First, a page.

Word choice in poetry, a personal dilemma

Geoffrey Hill and Paul Celan have both remarked on the importance of word choice in writing good poetry and I would argue that practitioners in English are privileged to have to hand the richness and diversity of such a vast and laden vocabulary. There are a number of issues which seem to muddy the field somewhat and the main one would appear to be etymology which looks at where words come from and the various uses to which they have been put. I’m a fan of this kind of activity and will spend many a happy hour with the OED and the Grimm brothers’ historical dictionary checking out words in all their previous glories.
The first problem that I have with using words in a way that refers to historical usage is that we don’t all have access to the OED and not all readers are sufficiently motivated to read a word in anything but its ordinary usage. I am a fairly attentive reader but would not have grasped Prynne’s use of the word ‘lintel’ had he not held up the sign for me in his recent Chicago lecture- the other point is not everyone with an interest in Prynne is going to know how to access that lecture.
The second problem is one I currently face as an occasional practitioner. I’m trying to put together a longish poem on the Bloody Sunday and BSE inquiries. This poem is fundamentally political and tries to retain the presence of the archival material that should underpin the inquiry findings.
One of the central events on Bloody Sunday was the shooting of Bernard McGuigan (aged 41) who was shot through the head by Soldier ‘F’ who claims that he was holding a weapon. In fact Mr McGuigan was holding a handkerchief. On the web there is a pathology report on this death which explains both what high velocity bullets do and what happened to Mr McGuigan’s head when the bullet entered his skull.
Reading this, I challenged myself to describe this moment and to do it in a very intimate way. I’ve since discovered that poetry has the potential to be intimate in all kinds of surprising ways.
The word choice problem in this project now became apparent. I had a range of specialist vocabulary from pathology that was fairly easy to mine and exploit but I needed a verb for the murderous passage of the bullet through the brain. After several awkward drafts I settled upon ‘thrill’ meaning to pierce rather than to excite. My knowledge of thrill in this sense comes from reading the many fight scenes in the Faerie Queen and I then discovered that it has its roots in the Anglo Saxon ‘thirl’ which also means to pierce. So thrill went in to the mix and then I realised the ‘exciting’ connotation would sound first to the contemporary reader whereas I wanted the Spenserian sense to be primary.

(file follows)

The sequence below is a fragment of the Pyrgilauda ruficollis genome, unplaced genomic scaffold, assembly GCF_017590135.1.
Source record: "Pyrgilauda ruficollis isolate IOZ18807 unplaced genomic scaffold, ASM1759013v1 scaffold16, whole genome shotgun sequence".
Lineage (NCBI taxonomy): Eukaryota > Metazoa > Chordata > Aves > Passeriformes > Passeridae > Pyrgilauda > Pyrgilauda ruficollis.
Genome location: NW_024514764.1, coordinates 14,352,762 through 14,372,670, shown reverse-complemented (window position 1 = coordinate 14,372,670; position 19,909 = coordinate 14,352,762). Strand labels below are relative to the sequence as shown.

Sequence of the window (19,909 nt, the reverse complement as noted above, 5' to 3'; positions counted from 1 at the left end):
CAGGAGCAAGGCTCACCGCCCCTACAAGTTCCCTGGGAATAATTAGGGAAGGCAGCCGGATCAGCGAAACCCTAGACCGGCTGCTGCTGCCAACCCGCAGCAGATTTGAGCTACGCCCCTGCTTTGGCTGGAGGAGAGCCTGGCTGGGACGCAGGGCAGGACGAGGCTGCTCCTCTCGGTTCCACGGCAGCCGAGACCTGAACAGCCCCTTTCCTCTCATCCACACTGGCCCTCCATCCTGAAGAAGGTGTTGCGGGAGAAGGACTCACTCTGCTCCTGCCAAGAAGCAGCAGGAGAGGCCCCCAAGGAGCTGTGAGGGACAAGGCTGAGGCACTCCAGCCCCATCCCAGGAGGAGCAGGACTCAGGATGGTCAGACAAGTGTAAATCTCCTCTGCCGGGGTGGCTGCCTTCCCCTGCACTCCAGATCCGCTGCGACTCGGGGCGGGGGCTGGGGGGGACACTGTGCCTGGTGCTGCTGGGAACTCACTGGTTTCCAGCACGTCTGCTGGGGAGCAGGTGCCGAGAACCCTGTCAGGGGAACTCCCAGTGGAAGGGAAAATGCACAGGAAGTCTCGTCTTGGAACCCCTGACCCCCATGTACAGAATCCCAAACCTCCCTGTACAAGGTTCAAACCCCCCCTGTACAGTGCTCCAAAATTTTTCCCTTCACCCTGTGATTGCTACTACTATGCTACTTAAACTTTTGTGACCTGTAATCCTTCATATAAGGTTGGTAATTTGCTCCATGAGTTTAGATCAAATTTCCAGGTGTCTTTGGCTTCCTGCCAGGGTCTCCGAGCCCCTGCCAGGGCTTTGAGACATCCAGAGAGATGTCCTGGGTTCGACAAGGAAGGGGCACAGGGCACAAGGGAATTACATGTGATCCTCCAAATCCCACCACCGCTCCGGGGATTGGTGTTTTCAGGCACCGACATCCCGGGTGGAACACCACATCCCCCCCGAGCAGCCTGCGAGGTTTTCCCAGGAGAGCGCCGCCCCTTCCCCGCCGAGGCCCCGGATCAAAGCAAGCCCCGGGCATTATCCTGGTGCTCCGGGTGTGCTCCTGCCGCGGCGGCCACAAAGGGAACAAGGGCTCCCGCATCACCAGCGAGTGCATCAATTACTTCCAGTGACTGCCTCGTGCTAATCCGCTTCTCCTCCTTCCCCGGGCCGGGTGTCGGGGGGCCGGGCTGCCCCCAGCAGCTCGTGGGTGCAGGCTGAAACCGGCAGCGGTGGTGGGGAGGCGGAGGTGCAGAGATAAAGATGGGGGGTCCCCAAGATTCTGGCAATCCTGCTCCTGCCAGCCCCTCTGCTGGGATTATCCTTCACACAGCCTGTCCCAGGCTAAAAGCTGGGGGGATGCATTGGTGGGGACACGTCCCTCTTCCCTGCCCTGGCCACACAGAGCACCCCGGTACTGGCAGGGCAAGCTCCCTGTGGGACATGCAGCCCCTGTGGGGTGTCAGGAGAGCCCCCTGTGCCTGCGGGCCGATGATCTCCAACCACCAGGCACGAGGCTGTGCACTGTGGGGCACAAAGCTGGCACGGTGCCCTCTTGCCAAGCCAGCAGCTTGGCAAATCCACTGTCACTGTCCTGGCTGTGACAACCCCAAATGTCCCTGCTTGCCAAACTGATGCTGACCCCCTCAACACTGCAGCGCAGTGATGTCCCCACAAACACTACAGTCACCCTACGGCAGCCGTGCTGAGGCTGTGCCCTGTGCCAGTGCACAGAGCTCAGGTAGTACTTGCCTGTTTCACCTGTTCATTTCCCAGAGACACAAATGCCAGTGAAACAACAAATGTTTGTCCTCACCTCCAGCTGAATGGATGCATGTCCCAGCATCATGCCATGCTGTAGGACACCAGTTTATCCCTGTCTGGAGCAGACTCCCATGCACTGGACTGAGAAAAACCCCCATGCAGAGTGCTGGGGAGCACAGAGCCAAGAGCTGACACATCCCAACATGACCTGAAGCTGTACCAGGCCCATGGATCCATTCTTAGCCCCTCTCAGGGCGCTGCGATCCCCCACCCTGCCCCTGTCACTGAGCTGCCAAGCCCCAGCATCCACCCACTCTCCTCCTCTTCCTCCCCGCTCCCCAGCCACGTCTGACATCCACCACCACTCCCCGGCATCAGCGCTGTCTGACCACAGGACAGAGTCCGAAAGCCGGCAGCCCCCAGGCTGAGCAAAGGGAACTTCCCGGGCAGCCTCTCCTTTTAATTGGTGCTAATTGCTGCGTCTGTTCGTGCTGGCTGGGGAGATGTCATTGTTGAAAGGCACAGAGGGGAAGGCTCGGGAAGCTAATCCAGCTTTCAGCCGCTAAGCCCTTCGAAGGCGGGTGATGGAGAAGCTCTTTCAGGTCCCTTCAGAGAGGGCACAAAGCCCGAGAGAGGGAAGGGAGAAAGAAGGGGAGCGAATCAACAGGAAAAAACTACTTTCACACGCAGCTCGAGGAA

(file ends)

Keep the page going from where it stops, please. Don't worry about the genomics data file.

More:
Then the social worker in me took over. Mr McGuigan’s family surely have the right to expect the facts of his death to be treated in a respectful manner, am I jumping all over that right by using the flight of this bullet to make a political/ideological point? If they ever read the piece, how likely is it they would glean the intention behind the use of this verb? Not very.
I’ve toyed with various ways of signposting how I want ‘thrill’ to read but I’ll probably discard it even though it does what I want it to. Any other ideas would be warmly welcomed- the pathology report is on the Inquiry web site.

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2 responses to “Word choice in poetry, a personal dilemma

  1. Why not use Thirl? Or is it just wierdo’s like me who are fascinated by etymology who’ll get it then?

    Thrilling used in that context would be jarring enough to make me suspect an alternative meaning and go find it out. Or Thirling? Thrilled is more recent than good old Spenser, you get ‘thrilling shrieks’ in pulpy horror stories.

    • I’ve kind of decided to stick with ‘thrill’ because I want to use ‘sing’ as well to describe the bullets journey through the brain but this is only the 600th draft of an idea and no doubt there’s a long way to go. I know there are more recent uses but I want it to refer to Spenser- the Quentin Tarantino of the late 16th century.

      John

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